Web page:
The election of former reality television star Donald Trump to the highest office in the land has many Americans concerned, and for lots of different reasons. Trump campaigned on a platform of deportation, anti-Muslim bigotry and an economic plan that hundreds of economists agreed could be "dangerous" and "destructive." But what about LGBTQ rights?
Trump's supporters and far right media outlets have claimed that he supports, even champions, rights for LGBTQ communities — but his Cabinet picks and choice of vice president tell a much different story.
Our new vice president-elect has a troubling history of attacks on LGBTQ rights in his home state of Indiana, where he served as Governor. In 2015, Pence signed the Religious Freedom Restoration Act into law in the state, paving the way for discrimination against LGBTQ people by permitting business owners to refuse service to anyone on the basis of religious belief.
While he later signed a revision that, according to the Huffington Post, "explicitly barred a business from denying services to someone on the basis of categories that include sexual orientation and gender identity," recent history has proven that so-called religious freedom laws are simply opportunities to legalize discrimination rather than "protect" religious freedoms that weren't even under threat to begin with.
And Pence has been a vocal critic of same-sex marriage, saying, in a 2006 speech in support of a constitutional amendment to define marriage as a union between a man and a woman, that "societal collapse was always brought about following an advent of the deterioration of marriage and family."
While Pence was running for Congress in 2000, he advocated allocating resources away from HIV/AIDS programs and toward those "which provide assistance to those seeking to change their sexual behavior." Programs like those described by Pence, also known as "conversion therapy," have been banned in several states and are widely believed to be both ineffective and actively harmful.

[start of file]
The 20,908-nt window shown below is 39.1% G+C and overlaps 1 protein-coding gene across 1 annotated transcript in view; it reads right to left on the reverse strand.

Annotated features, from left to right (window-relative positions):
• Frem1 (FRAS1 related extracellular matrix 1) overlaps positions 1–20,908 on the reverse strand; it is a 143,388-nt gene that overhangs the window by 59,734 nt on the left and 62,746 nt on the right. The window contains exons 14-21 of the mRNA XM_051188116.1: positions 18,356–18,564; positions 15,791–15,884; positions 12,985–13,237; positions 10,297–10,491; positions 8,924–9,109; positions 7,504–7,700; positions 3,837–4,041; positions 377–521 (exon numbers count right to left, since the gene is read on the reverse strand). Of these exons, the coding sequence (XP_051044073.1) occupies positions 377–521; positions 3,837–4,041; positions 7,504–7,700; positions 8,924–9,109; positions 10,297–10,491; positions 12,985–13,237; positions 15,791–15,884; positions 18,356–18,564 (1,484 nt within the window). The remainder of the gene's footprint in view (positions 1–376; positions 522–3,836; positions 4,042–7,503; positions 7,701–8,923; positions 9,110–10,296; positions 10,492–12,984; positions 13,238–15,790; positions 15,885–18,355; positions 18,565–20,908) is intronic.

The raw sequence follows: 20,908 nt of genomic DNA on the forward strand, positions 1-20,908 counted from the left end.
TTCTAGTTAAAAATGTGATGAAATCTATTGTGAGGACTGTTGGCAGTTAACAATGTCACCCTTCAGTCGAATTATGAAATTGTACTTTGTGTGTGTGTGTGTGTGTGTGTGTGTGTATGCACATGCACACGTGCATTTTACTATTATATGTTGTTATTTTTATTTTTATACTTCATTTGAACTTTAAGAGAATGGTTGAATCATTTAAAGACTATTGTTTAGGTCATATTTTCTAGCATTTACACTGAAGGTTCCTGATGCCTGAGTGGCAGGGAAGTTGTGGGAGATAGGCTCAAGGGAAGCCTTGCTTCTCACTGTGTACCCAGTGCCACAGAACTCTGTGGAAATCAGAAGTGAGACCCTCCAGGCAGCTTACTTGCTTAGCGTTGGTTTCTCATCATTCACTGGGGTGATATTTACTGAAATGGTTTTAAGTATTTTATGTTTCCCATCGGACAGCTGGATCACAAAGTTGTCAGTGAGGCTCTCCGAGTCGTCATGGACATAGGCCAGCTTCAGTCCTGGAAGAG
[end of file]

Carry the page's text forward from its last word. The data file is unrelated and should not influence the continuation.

Pence's anti-LGBTQ policies would be frightening enough on their own — but they're all the more alarming considering the fact that the vice president of his administration will take the lead and perhaps become the "most powerful vice president in history," as an advisor to former presidential candidate John Kasich who was reportedly approached by the Trump camp told the New York Times.
And Trump's picks for Cabinet positions seem just as foreboding for LGBTQ communities. Trump's choice of Breitbart News executive chairman Stephen Bannon as a special counselor to his administration is especially frightening — not only does Bannon have a history of anti-Semitism, under his guidance Breitbart churned out stories that whipped-up hate against any LGBTQ people who weren't conservative white gay cis men, with headlines like "Lesbian Bridezillas Bully Bridal Shop Owner Over Religious Beliefs" and "Trannies Whine About Hilarious Bruce Jenner Billboard."
Even tapping Peter Thiel, an out gay tech billionaire, for a leadership position would do little for those concerned about LGBTQ rights among the most marginalized and vulnerable populations. Queer women of color, trans kids and undocumented LGBTQ people are unlikely to find an ally in a conservative white gay man who referred to his role in paying for a revenge-driven lawsuit against Gawker Media as "philanthropic."
As for marriage equality, widely touted as the gay-rights movement's biggest win? It too could be up for debate. Despite Trump's vague assurance during an appearance on 60 Minutes Sunday night that he is "fine" with same-sex marriage, his tendency to lie and his promise to nominate ultra-right judges to fill Supreme Court vacancies make it hard to believe that marriage equality is truly safe.
In a post on its website, LGBTQ rights group Human Rights Campaign outlined some of Trump's previous statements opposing marriage equality. During an appearance on FOX News just this year, when asked if he would "try to appoint justices to overrule the decision on same-sex marriage" Trump responded "I would strongly consider that, yes."